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How I’d make a passive income with these 2 cheap FTSE 100 dividend shares

Peter Stephens
·3-min read

With many FTSE 100 shares cutting their dividends this year, the range of options available to investors seeking a passive income has declined.

However, a number of UK shares continue to offer relatively attractive dividends that could grow in the coming years.

Here are two such companies. They could be worth buying as part of a diversified portfolio of stocks. Over time, they may offer a potent mix of income returns and capital growth potential that improves your financial outlook.

Cheap FTSE 100 stock with dividend growth potential

GlaxoSmithKline’s (LSE: GSK) share price has fallen in line with the FTSE 100 in 2020. The healthcare business has recorded a share price fall of around 20%. While disappointing, it means that the company now has a dividend yield of around 5.5%. That’s relatively high at the present time, and means that it could become increasingly attractive from an income perspective.

The company’s recent results have been somewhat mixed. It has experienced strong performances in its consumer healthcare segment and within its pharmaceutical division. However, disrupted operating conditions have caused weaker performance within its vaccines segment.

This trend may continue in the short run. It could mean that GlaxoSmithKline underperforms other FTSE 100 shares in the coming months. However, its plans to split into two businesses and its price-to-earnings (P/E) ratio of 12.2 suggest that it has total return potential over the coming years.

Improving operating conditions could see higher returns

Fresnillo (LSE: FRES) is another FTSE 100 stock that could offer a worthwhile passive income over the long run. The gold and silver miner currently yields just 1.3% at the present time. However, its dividends are forecast to more than double next year so that it has a forward yield of 3%.

Furthermore, the company’s dividend payouts are expected to be covered 2.3 times by net profit next year. This suggests there is scope for them to rise even further without putting Fresnillo’s finances under pressure.

Certainly, the miner’s prospects are closely linked to the performance of gold and silver prices. However, with it currently having a price-to-earnings growth (PEG) ratio of just 0.2, it seems to offer good value for money relative to other FTSE 100 shares. As such, now could be the right time to buy it.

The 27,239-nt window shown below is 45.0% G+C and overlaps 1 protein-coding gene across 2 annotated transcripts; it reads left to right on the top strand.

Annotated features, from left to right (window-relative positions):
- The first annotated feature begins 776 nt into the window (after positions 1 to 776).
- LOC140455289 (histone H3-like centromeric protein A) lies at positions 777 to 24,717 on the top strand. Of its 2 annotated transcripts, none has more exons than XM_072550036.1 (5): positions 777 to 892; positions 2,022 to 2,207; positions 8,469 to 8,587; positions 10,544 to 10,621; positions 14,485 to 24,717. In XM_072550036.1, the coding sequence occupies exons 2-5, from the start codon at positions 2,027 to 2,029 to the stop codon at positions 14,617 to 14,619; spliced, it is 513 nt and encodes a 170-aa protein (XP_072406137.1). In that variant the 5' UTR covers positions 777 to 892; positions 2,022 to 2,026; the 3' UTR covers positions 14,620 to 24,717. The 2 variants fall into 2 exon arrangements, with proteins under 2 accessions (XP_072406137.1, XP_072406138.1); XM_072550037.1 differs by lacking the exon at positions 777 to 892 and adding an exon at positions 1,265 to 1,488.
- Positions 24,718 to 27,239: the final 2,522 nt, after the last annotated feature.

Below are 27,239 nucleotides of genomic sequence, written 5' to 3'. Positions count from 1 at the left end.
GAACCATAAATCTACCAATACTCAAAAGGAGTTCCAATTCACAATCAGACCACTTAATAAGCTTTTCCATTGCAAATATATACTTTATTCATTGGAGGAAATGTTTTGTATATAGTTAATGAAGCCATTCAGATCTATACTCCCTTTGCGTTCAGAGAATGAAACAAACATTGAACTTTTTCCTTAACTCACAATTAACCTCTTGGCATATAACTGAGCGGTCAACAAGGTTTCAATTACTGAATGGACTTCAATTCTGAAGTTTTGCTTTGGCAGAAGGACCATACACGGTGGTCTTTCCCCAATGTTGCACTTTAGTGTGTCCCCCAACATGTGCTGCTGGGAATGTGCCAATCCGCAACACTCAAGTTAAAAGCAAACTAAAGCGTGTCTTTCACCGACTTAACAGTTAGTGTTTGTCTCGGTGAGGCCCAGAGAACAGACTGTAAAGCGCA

Building a diverse portfolio

Of course, it is important to build a diverse portfolio of FTSE 100 shares when seeking to make a passive income. Holding a range of companies means that you are less dependent on their individual performances. This may lead to a more resilient income return, as well as greater scope for capital growth in the coming years.

Clearly, stocks such as Fresnillo and GlaxoSmithKline could experience difficult operating conditions in the short run. However, over the long run, their dividend prospects and valuations may mean they post impressive total returns.

The post How I’d make a passive income with these 2 cheap FTSE 100 dividend shares appeared first on The Motley Fool UK.

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Peter Stephens owns shares of Fresnillo and GlaxoSmithKline. The Motley Fool UK has recommended Fresnillo and GlaxoSmithKline. Views expressed on the companies mentioned in this article are those of the writer and therefore may differ from the official recommendations we make in our subscription services such as Share Advisor, Hidden Winners and Pro. Here at The Motley Fool we believe that considering a diverse range of insights makes us better investors.

Motley Fool UK 2020